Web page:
RS is doing with his contrary indication (only one, in The Four
                    Seasons and the Archangels, GA 229, 1923). Not to say RS is wrong,
                    only that he is obviously emphasizing something designed to provoke
                    further questioning.


                    > Odysseus comes to the gateway and meets the dead of Troy and of
                    > course Mayan and Aztec lore...Aztec lore would be like Faust's
                    > journey to the Mothers... it was a downward journey into the layered
                    > core of the sheaths of the double and the various ancient mysteries
                    > of the sheaths of the Earth. Mayans seemed a lot more sunny and the
                    > Aztecs seemed to have a developed inner Earth mystery journey that
                    > was plotted out by their Initiates.


                    Aztecs represented the worst aspects of Mesoamerica magnified, IMHO.
                    One can almost develop a sympathy for the Spanish conquistadors. Kind
                    of like the Nazis betrayed the heritage of Bach and Boehme. No doubt
                    some held on to the true core of their pathway, like some of us here
                    (and many places elsewhere) are trying to hold on to a vision of True
                    America, but.... I think it was the Teotihuacanos some 1500 years
                    prior, those who did not crucify the Christ-impulse but defended it
                    most effectively, who represent(ed) the best of the American
                    Earth-Mysteries. There are still extant, but its down the rabbit-hole
                    and no turning back if you are serious about it; its a path of engagement.

                    My thoughts. I like yours. I'm afraid the best way to get me to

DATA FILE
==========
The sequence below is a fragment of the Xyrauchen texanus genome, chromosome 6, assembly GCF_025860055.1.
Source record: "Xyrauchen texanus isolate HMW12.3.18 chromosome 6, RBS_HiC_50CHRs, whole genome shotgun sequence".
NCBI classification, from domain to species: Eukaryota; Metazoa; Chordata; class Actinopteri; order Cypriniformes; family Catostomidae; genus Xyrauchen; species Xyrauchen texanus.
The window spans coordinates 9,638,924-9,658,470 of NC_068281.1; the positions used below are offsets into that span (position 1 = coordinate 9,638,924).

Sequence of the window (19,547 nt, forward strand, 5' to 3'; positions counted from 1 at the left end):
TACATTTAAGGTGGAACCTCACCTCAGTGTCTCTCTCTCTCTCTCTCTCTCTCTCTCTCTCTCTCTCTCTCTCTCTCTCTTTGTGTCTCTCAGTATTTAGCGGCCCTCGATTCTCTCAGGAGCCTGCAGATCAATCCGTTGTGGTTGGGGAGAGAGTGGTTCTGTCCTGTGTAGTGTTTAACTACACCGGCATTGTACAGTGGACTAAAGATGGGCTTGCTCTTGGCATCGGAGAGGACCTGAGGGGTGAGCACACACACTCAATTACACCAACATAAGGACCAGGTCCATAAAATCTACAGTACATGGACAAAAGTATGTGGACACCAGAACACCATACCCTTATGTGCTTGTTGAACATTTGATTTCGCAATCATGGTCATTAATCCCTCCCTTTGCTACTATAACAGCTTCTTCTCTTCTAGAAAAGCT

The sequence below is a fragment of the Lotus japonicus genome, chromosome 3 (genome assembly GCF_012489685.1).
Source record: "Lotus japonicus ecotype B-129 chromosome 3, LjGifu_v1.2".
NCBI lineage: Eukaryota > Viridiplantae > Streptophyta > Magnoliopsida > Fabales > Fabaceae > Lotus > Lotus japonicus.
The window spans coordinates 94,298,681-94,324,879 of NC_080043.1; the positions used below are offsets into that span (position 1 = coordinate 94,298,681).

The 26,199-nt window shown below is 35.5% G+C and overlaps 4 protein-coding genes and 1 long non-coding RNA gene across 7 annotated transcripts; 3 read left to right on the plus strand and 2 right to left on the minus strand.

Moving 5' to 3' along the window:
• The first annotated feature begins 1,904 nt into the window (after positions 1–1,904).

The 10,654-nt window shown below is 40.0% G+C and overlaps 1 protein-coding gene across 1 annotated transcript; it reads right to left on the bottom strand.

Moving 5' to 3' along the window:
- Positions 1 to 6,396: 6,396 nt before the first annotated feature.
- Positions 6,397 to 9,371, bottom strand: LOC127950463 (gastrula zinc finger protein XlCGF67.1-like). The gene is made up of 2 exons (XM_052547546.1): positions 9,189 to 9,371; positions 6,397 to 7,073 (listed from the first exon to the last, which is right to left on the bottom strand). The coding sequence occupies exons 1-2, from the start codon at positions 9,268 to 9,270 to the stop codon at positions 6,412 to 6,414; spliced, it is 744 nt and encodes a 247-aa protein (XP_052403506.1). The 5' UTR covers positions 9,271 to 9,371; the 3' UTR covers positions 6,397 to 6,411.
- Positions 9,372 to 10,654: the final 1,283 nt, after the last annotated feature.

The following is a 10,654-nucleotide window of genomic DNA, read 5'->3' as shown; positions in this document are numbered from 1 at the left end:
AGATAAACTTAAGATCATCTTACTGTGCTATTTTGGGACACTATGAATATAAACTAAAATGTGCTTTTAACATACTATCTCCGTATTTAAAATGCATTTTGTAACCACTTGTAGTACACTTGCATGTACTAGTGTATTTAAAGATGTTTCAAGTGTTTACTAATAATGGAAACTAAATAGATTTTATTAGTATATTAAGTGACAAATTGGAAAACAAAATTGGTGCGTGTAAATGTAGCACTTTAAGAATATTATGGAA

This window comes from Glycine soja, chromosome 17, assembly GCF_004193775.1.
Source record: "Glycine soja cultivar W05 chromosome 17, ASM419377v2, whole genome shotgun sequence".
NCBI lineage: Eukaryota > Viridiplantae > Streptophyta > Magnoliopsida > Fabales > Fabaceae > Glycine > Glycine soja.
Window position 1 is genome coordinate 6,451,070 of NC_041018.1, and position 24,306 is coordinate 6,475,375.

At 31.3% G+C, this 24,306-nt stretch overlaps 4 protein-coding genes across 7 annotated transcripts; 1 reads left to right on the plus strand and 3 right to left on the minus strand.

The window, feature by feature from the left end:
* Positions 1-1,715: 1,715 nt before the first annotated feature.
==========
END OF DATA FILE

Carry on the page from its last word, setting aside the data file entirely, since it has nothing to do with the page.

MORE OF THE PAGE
respond is to make me object to something! In the meantime, maybe I'm
                    just getting used to your style, but you seem to be in fine form
                    lately. Keep up the good work!

                    S.


                    Uriel References

                    It may be that while Michael stands over the spiritual life of Europe,
                    it is Uriel which guards the Mystery Life in North America. The
                    actuality maybe more complicated than this, but I offer the thought
                    for your consideration.

                    Rudolf Steiner, The Four Seasons and the Archangels. Five lectures,
                    Dornach, Oct. 5-13, 1923, GA 229. This volume has the usual disclaimer
                    from the publisher about possibly faulty translations from
                    stenographic or other types of unreviewed and uncorrected notes, etc.


                    Karl Koenig, The Mystery of John and the Cycle of the Year, Chapter 2,
                    Uriel, Enoch and the St. John Imagination.

                    - notes: Asking what we know of Uriel, he says: "But of Uriel we know
                    only what Rudolf Steiner mentioned in this one lecture" (Oct. 12,
                    1923). He then goes on to cite Blavatsky's Secret Doctrine, in which,